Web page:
At the turn of the century, Duke and Chester, two vaudeville performers, go to Alaska to make their fortune. On the ship to Skagway, they find a map to a secret gold mine, which had been ... See full summary »
"Cheaper By the Dozen", based on the real-life story of the Gilbreth family, follows them from Providence, Rhode Island to Montclair, New Jersey, and details the amusing anecdotes found in ... See full summary »
It's the gold rush era in the Wild West. A mysterious stranger (Huckleberry Hound) arrives in a small desert town carrying a huge golden nugget. The notorious Dalton brothers steal it. The town asks "the stranger" to go after them.
The opening scene of the movie describes it best: "Once upon a time there lived in Denmark a great storyteller named Hans Christian Andersen. This is not the story of his life, but a fairy tale about the great spinner of fairy tales."
True-Life nature photography is used to tell the tale of a female tree squirrel named Perri who encounters many different forest creatures, both friendly and dangerous, as she grows up through the four seasons and finds a mate named Porro.
A bump on the head sends Hank Martin, 1912 mechanic, to Arthurian Britain, 528 A.D., where he is befriended by Sir Sagramore le Desirous and gains power by judicious use of technology. He and Alisande, the King's niece, fall in love at first sight, which draws unwelcome attention from her fiancée Sir Lancelot; but worse trouble befalls when Hank meddles in the kingdom's politics.Written by
Rod Crawford <firstname.lastname@example.org>
Crosby insisted that first-time Paramount contractee Rhonda Fleming share star billing with him because he was worried about carrying the sole weight for a film's success or failure. See more »
In the long shot where Hank makes the sun "vanish" during an eclipse (a process shot), the sun is depicted as being covered by a black disk while the sky around it remains sky-blue; in reality, the sky would go dark, as if night had fallen. See more »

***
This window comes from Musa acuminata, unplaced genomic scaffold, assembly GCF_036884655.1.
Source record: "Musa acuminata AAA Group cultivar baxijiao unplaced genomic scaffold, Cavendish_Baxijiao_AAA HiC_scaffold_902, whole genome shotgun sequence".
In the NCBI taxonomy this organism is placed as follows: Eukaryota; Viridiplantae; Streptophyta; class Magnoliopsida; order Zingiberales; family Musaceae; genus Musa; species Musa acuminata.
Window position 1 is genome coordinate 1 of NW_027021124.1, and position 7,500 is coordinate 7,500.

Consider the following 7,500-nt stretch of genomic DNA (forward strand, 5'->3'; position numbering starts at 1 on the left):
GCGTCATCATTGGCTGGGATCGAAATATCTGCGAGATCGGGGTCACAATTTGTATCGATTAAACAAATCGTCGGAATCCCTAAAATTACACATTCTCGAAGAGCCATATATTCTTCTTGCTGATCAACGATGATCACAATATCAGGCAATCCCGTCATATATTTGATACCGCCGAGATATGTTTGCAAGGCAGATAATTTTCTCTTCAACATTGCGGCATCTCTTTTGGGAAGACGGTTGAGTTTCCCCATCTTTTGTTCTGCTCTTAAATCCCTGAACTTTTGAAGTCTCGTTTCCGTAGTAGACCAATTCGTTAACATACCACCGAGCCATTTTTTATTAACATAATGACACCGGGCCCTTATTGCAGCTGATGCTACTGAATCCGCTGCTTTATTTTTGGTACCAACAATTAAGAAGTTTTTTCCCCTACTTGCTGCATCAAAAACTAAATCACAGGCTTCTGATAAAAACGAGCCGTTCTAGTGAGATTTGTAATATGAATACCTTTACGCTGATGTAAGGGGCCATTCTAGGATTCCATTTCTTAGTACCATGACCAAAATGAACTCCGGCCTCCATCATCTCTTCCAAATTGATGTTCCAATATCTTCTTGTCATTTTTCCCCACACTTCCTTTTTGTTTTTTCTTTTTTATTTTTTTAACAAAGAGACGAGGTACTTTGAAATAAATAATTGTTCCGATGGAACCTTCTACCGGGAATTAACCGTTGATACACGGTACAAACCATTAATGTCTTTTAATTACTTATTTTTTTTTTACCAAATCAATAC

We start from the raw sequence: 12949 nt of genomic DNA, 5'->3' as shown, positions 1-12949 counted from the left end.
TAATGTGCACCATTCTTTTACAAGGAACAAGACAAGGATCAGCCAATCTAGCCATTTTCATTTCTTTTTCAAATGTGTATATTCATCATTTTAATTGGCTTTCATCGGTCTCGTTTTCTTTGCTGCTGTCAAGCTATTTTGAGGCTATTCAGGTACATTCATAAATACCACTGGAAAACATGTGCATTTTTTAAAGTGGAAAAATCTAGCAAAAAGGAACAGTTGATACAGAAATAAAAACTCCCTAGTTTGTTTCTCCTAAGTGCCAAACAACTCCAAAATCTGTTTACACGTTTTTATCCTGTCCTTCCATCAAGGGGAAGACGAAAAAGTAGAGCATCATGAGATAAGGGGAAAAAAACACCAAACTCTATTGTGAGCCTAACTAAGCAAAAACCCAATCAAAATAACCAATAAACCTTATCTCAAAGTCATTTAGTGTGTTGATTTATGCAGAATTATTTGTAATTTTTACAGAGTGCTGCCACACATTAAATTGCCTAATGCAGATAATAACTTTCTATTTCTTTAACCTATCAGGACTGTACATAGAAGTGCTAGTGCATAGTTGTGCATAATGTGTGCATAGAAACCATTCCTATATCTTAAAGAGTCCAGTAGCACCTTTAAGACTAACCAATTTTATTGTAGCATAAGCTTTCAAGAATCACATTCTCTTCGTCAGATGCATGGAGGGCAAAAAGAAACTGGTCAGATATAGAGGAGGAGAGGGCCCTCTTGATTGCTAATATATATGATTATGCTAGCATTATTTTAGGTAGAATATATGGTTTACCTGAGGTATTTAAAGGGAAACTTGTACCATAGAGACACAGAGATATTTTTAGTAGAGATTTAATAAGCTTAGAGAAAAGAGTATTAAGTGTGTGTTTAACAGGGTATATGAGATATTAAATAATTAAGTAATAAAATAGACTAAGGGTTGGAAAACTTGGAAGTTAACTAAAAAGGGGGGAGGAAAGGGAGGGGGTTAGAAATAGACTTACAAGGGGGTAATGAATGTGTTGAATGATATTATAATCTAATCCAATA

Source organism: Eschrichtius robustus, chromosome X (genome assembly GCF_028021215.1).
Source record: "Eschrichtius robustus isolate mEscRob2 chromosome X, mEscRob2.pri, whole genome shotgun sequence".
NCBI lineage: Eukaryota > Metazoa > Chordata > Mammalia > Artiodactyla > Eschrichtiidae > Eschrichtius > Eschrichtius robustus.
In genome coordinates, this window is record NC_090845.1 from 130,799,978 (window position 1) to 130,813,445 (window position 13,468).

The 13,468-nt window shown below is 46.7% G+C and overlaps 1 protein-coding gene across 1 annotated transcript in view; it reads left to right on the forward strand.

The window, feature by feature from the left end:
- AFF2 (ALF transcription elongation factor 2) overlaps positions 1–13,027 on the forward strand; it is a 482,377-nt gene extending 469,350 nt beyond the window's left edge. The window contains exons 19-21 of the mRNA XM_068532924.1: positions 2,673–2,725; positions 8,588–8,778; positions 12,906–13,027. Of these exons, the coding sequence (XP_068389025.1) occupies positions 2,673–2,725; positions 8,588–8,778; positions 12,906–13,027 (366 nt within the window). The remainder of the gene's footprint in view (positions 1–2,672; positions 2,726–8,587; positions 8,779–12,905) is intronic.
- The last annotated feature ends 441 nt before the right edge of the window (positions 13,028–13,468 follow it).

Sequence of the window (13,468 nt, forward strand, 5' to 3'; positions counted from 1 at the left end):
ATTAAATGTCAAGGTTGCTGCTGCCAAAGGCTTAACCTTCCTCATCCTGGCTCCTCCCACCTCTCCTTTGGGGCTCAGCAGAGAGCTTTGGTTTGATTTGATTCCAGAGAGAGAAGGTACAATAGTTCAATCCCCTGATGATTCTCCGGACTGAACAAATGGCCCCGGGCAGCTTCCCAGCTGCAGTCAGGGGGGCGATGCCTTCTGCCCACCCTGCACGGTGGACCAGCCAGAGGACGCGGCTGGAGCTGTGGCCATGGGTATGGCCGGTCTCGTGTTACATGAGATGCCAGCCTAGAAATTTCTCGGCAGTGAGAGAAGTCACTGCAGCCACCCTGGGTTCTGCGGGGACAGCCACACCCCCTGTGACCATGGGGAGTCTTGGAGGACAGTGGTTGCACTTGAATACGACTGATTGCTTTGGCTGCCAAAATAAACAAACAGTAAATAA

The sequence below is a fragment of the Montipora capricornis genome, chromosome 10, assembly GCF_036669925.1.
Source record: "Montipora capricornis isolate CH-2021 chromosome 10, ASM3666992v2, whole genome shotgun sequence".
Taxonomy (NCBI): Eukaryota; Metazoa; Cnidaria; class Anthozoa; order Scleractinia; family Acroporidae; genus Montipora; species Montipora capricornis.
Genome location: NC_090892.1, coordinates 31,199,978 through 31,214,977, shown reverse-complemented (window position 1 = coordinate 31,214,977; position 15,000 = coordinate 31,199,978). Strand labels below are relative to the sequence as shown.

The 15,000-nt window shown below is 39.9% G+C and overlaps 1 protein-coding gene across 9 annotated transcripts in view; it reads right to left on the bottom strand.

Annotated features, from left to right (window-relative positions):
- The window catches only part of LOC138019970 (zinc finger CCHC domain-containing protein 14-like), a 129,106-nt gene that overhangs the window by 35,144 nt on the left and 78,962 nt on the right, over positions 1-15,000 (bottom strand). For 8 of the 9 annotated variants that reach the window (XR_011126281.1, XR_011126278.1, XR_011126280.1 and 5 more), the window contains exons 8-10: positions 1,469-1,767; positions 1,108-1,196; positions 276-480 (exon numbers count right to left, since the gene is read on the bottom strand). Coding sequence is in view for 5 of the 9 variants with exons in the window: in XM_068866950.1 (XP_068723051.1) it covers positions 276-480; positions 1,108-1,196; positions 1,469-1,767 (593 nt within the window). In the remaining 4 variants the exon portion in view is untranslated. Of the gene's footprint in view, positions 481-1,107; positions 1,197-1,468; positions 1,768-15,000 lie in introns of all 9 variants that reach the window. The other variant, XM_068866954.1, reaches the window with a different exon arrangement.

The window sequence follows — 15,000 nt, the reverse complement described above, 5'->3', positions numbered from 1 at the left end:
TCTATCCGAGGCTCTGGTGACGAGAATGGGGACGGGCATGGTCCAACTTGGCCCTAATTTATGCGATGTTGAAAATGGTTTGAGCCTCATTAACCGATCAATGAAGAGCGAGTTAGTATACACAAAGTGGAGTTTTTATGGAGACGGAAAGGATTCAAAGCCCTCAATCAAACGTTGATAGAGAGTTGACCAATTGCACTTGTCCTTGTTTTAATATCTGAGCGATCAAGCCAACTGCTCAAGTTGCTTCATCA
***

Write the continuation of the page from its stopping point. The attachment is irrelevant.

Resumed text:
Here ya are.
[pays taxi driver]
Hey, has this castle always had four turrets?
Pendragon Castle door man:
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A nice time-passer....and better than the Will Rogers version.
I am a huge fan of Will Rogers' movies--and that's why I bought myself a gift set of his films for Christmas. Well, I bought them and then told my wife this would make a great gift for me! Regardless, his films were almost always wonderful. I say ALMOST because his film "A Connecticut Yankee" was an awful mess of a film. You really have to see it to believe how bad the movie is--particularly at the end. However, I can report that at least the Bing Crosby version from 1949 is much, much better. While I wouldn't consider it a great film, it is a pleasant time-passer.
The film begins with Crosby visiting a castle in 1912 and meeting with the lord of the manor. He notices that the man looks very similar to King Arthur and so he regales the guy with a story--a story of how he somehow time traveled back to the time of King Arthur. What follows is filled with a bazillion anachronisms--though considering that Arthur is an entirely fictional character, I can put up with all the silliness. During the course of the story, Crosby's character falls in love with a woman--a woman he unfortunately left behind.
This film works mostly because Bing Crosby is very pleasant in the lead. He makes less sarcastic quips than Rogers did and sings a couple tunes in his easy-going manner. Not a film to rush to see, but very nice viewing.
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